From Iceland — The White-Tailed Eagle: 100 Years Of Protection

The White-Tailed Eagle: 100 Years Of Protection

Published January 30, 2014

Andie Sophia Fontaine
Photo by
Mike Watson
Wild Images

One of Iceland’s most celebrated birds of prey, the white-tailed eagle, was first officially protected 100 years ago this year.
The Icelandic parliament approved a measure to protect the bird in 1914, Vísir reports, with legislation that lasts with us to this day.
Kristinn Haukur Skarphéðinsson, an ornithologist at The Icelandic Institute of Natural History, told reporters that at the time the measure was approved, the eagles’ numbers had been drastically reduced. The birds were hunted with impunity with firearms and poison alike, he said, adding, “This measure prevented this species from dying out in Iceland.”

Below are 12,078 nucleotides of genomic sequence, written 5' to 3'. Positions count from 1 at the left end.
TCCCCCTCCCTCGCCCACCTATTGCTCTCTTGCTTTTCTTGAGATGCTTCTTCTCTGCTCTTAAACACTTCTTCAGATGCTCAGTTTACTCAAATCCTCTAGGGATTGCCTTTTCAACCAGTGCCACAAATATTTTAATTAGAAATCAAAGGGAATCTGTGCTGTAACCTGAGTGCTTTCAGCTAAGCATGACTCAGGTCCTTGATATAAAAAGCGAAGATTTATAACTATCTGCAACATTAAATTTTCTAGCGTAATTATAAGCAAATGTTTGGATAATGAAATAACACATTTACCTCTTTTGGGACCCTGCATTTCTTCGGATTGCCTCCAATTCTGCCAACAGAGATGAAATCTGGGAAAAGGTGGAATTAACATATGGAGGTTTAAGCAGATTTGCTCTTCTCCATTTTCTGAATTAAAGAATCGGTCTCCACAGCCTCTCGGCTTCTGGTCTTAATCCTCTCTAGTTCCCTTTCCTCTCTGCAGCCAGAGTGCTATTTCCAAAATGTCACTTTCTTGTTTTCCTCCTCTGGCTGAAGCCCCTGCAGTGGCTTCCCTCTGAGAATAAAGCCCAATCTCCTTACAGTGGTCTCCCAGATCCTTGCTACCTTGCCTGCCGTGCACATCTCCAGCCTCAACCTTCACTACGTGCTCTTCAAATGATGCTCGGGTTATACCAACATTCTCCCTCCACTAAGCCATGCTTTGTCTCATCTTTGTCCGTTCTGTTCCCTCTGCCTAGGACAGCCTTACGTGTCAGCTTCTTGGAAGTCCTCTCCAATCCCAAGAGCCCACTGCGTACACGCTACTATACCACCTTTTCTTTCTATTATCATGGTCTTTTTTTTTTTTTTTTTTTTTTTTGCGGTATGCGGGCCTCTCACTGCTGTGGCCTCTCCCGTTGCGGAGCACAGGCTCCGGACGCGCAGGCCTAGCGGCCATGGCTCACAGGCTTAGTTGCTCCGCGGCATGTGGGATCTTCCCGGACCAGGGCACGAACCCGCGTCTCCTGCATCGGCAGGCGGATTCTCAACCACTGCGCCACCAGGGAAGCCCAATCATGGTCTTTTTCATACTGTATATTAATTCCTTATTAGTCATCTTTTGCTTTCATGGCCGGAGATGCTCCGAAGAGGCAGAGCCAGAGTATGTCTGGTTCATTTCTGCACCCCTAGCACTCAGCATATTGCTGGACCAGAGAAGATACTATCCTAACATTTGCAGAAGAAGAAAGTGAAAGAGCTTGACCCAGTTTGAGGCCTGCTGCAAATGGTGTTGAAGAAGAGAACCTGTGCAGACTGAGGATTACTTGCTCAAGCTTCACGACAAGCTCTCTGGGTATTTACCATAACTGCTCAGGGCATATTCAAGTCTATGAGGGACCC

While the eagle population in Iceland has had its share of struggles, today the country hosts at least 70 pairs of the birds, and their numbers continue to grow.

Whilst there used to be a live webcam where you could witness some nesting eagles in the Westfjords, it now appears to be offline. But if you travel up north, and are particularly fortunate, you may catch a glimpse of these amazing birds yourself.

Support The Reykjavík Grapevine!
Buy subscriptions, t-shirts and more from our shop right here!


Show Me More!